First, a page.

Advocates for abused dog outraged by judge's sentence

Amanda Villarreal received $200 fine, community service

SAN ANTONIO – A Bexar County judge is under fire for handing down what many animal care advocates are calling a light sentence in an animal cruelty case.

Bexar County Judge Scott Roberts sentenced Amanda Villarreal to 10 hours of community service and fined her $200 after she pleaded no contest to animal cruelty.

The victim in the case was a small dog. It has since been nursed back to health and received the name Rusty the San Antonio Miracle Dog.

"When we found out about the sentence, we were appalled. It's such a joke of a sentence," said Kelly Oyler, who fostered Rusty during his recovery.

The dog was found in February 2014. He was huddled next to a fence in a small hole. He was severely malnourished and could barely walk.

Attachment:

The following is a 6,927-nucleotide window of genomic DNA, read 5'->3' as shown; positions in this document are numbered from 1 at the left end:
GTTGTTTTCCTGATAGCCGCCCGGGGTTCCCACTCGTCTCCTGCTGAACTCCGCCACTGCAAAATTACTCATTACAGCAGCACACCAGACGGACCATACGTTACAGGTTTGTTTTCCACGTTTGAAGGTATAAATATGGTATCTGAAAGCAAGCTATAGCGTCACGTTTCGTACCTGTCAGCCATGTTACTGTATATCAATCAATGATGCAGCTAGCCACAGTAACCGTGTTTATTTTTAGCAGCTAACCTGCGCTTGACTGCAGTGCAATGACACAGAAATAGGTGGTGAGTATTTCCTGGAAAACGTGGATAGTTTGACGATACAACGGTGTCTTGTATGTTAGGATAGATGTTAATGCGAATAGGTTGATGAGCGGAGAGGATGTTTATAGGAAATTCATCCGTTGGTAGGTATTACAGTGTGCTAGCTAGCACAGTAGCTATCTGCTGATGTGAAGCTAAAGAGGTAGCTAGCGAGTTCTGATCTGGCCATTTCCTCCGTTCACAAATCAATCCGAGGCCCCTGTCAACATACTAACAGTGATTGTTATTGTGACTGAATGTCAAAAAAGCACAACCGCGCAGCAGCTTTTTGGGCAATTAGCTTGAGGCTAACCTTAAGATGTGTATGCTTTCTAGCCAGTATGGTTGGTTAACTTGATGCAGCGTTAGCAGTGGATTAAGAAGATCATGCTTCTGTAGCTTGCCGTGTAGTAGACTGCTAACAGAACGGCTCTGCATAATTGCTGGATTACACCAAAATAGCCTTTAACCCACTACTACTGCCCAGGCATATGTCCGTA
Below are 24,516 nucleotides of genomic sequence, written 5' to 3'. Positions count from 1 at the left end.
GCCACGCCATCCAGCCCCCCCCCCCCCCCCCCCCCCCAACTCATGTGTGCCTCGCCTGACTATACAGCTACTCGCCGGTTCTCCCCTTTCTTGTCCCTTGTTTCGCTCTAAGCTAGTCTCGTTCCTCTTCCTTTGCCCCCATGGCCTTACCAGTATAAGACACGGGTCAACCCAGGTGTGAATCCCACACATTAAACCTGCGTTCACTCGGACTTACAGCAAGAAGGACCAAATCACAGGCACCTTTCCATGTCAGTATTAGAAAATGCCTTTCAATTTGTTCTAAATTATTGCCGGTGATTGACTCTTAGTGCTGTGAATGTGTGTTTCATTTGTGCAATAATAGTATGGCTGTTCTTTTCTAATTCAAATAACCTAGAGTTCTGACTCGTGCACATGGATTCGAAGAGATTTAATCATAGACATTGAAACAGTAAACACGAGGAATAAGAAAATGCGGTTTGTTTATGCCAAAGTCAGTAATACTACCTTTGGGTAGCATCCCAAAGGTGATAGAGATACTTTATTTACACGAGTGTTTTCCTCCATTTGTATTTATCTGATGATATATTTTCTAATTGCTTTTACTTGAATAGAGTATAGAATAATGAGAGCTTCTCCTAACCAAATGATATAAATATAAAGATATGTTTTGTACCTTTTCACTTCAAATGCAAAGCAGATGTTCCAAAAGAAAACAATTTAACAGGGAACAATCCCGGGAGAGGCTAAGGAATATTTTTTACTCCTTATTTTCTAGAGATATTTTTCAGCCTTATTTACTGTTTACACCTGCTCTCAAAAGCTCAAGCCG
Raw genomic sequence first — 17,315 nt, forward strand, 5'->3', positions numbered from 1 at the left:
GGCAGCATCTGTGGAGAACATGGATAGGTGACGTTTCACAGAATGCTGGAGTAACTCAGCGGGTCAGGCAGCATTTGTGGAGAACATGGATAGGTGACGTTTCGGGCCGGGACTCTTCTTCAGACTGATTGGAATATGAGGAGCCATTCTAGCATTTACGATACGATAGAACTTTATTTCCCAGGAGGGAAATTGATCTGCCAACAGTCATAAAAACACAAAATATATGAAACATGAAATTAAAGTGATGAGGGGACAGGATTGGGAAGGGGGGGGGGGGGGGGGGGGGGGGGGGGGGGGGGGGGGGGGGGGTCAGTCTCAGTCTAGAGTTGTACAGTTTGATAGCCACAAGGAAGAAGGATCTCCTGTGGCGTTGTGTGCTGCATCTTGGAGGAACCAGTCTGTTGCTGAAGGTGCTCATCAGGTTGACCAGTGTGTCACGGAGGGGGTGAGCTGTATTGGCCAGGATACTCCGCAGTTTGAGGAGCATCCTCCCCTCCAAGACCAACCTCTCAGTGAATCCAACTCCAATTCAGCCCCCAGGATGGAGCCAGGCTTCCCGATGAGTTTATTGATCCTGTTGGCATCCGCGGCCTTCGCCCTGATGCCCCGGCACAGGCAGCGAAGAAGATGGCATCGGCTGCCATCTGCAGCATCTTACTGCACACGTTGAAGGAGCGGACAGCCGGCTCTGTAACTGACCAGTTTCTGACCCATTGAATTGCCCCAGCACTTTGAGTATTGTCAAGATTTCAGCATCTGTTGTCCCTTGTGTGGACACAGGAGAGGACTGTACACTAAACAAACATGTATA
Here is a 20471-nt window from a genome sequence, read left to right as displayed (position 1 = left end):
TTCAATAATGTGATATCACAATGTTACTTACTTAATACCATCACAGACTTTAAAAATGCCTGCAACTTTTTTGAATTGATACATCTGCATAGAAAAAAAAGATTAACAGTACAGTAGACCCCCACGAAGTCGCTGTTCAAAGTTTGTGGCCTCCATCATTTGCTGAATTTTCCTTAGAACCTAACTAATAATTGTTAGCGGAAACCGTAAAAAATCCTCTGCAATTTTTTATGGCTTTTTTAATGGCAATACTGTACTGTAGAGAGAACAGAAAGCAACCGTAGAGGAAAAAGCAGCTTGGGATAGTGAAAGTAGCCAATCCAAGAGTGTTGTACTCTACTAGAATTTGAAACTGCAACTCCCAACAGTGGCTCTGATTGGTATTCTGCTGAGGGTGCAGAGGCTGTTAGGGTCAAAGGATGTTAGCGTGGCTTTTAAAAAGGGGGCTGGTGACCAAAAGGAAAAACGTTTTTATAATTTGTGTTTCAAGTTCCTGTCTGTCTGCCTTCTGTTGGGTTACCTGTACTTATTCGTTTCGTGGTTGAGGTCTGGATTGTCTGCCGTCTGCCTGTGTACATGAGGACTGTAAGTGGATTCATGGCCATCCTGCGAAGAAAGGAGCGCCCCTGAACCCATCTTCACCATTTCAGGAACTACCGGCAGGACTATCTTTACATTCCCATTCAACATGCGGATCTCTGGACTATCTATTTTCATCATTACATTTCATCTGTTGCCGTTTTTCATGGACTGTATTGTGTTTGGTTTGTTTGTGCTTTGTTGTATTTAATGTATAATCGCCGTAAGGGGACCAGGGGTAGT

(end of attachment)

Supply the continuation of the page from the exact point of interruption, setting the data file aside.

"Rusty suffered from extreme demodex mange. He had sores and scabs all over his body," Oyler said.

Other than a few bald patches, Rusty has made a full recovery, but Oyler and those who helped him recover are still outraged at the sentence handed down to his abuser.

"The prosecution had asked the judge for nine months in jail," she said. 

Oyler's frustration grew when she learned that no one testified on Rusty's behalf, not her or officials at Animal Care Services. ACS spokeswoman Lisa Norwood said ACS staff regularly testify during cruelty cases.

"We had all hoped to have our day in court to be able to testify on behalf of Rusty. The defendant was there and able to speak for herself and provide her side of the story," Oyler said. "I couldn't even understand how they could have a sentencing without somebody there to speak for the abused animal."

Roberts was unavailable for comment. Villarreal's lawyer said the facts of the case justify his client's sentence.